#8 bardharlock

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Posted 02 July 2009 - 00:10

Lots of reviews on it, I think. I got mine from JJ Blanche when he was selling them, tuned to EF and moderate flow and it is a smooth writer. The nib unit unscrews, like a Pelikan, but the feed channels on the Pelikan M200 (this is the only Pelikan I own, so the only one to which I can compare the Reform 1745) are much better. The piston is much smoother on my M200. The M200 is a wider pen as well. The clips are fairly similar in size, shape and function. I don't go all gaga over piston-fillers, but I would say if you want to try a Pelikan piston filler, try a Pellikan piston filler.

The Reform 1745 was a school pen, so it is thinner and a bit lighter than my M200 and the M200 has an extra trim ring on the piston knob. I bought four from JJ and have 3 left, as I gifted one to a missionary who was leaving our area. For the money, I feel like they are tough to beat and also a great way to introduce people to fountain pens without breaking the bank or giving them something that would just be too nice to sit in a drawer if they didn't like FPs.

I want to get a few more, honestly, just to have around. They are what I would consider the perfect pen for knocking around gym class and public school. I'm not in that situation anymore, but I am thinking about going back to college to pick up an RN and BSN and I wouldn't be ashamed to have a Reform in my bookbag as a back-up to one of my Sailors.
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#9 ZeissIkon

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Posted 02 July 2009 - 00:11

QUOTE (HenryLouis @ Jul 1 2009, 08:03 PM) <{POST_SNAPBACK}>
Yes, but the Dollar pen looks a bit sketchy and honestly if I got one it would be the demonstrator.


I have a Dollar 717i; I don't have a Reform 1745 (though I'd like one, I'd rather spend money on ink in the near term, and then it'll be too late and the NOS 1745s will be gone). I can tell you that the Dollar is about as durable seeming as an Esterbrook J -- it's similar weight and size, the plastic, while not celluloid, is of similar thickness and stiffness, the nib is good (and could be great with a little attention; mine was adjusted by the seller when I bought it, but hasn't been smoothed and writes very well even so). I find the ink window a little slow in clearing if I've been writing (takes the PR Ebony Blue, at least, a good while to run down enough to see where I'm at), but otherwise I'm pretty pleased with the pen for the $15 I paid. For the same money, I have no doubt I'd be pleased with a Reform 1745 (and might well have gotten one of those if I'd seen them before I ordered the Dollar). The advantage of the Dollar is that it's currently manufactured and readily available -- so if you have one, and like it, and it disappears or gets broken, you can get another without much effort or cost.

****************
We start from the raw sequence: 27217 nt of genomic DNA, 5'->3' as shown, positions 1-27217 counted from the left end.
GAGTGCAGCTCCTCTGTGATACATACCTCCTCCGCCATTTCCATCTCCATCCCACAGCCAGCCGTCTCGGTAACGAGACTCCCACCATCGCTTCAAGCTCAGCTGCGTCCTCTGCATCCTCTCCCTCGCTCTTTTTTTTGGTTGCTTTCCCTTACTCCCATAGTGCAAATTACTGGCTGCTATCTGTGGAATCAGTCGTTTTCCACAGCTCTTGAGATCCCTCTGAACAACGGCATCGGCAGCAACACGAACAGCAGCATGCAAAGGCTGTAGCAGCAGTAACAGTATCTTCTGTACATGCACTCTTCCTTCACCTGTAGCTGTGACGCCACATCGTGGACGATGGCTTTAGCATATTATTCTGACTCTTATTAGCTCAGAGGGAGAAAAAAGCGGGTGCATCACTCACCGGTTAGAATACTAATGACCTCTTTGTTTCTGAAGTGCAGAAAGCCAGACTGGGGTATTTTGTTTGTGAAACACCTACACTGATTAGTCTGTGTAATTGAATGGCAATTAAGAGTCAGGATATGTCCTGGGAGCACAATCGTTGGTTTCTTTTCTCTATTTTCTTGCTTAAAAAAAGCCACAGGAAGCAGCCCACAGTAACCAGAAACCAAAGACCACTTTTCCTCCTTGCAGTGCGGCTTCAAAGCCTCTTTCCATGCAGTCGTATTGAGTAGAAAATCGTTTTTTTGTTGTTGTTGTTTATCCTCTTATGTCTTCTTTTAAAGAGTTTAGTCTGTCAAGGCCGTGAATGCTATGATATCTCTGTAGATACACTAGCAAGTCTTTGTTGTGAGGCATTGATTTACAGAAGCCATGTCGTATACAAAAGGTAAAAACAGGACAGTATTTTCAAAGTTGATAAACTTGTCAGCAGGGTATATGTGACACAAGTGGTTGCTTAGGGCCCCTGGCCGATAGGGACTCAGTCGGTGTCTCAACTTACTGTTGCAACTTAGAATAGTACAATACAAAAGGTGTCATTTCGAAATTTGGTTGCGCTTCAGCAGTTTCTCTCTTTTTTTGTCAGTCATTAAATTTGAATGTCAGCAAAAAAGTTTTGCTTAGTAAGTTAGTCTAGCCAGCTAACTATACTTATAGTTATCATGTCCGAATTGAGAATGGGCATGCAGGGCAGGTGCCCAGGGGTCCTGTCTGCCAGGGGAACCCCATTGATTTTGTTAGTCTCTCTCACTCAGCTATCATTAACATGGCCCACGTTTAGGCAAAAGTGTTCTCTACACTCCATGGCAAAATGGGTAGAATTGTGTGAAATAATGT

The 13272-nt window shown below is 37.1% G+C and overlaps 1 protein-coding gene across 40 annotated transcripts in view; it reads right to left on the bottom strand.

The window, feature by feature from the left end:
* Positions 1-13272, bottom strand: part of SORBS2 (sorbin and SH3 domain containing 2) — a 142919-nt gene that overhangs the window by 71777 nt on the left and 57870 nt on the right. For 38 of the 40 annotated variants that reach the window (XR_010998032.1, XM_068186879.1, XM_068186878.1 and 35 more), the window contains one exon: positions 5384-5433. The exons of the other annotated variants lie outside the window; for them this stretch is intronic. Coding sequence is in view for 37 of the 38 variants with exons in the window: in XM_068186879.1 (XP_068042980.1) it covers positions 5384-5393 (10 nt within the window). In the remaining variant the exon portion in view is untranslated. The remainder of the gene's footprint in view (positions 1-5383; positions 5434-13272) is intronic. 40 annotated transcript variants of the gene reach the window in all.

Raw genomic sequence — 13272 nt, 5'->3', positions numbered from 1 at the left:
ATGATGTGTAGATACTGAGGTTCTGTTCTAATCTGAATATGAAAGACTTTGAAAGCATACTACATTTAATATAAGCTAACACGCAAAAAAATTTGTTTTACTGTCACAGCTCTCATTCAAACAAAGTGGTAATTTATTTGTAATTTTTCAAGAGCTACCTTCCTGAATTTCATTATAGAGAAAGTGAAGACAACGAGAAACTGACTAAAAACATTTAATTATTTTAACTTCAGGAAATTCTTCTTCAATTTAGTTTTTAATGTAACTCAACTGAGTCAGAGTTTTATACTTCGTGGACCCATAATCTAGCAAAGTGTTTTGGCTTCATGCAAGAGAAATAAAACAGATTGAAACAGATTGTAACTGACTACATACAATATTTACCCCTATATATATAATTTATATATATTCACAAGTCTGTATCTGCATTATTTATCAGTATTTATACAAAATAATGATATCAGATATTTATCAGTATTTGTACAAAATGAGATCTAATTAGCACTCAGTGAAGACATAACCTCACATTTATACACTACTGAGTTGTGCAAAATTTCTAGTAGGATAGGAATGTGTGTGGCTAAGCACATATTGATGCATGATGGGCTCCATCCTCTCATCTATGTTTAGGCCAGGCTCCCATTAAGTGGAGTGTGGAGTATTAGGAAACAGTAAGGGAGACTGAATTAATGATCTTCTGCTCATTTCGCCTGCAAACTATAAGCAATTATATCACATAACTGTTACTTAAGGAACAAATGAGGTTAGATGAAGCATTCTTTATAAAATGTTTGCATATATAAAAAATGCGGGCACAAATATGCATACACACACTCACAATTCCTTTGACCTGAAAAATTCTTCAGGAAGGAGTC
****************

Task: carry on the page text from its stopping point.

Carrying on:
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#10 Neill78

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Posted 02 July 2009 - 00:32

The one thing I'd be concerned with is that the two 1745s that I have tend to spit more ink into their caps if they are jarred, compared to newer school pens like the Safari.

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#11 ismellarat

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Posted 02 July 2009 - 00:41

I have one and I really don't like it. The nib is smooth, but it has flow problems. It doesn't supply enough ink for the semi-flex nib and it skips a lot. At the bottom of my list as far as pens go.
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#12 Arts11

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Posted 02 July 2009 - 00:54

QUOTE (ismellarat @ Jul 1 2009, 07:41 PM) <{POST_SNAPBACK}>
I have one and I really don't like it. The nib is smooth, but it has flow problems. It doesn't supply enough ink for the semi-flex nib and it skips a lot. At the bottom of my list as far as pens go.

I'll have to agree on that. "Out of the box" it didn't flow too well and I actually shelved it for a couple weeks. It was only after I had accidentally dropped it, misaligned the tines, and then subsequently tried to fix it, did it start putting down more ink. I didn't buy my 1745 from any of the sellers here so it was likely un-tuned to begin with (not to mention having been dormant for who knows how many years), but if you do buy from one of the posters here, I assume it'll be alright.

#13 HenryLouis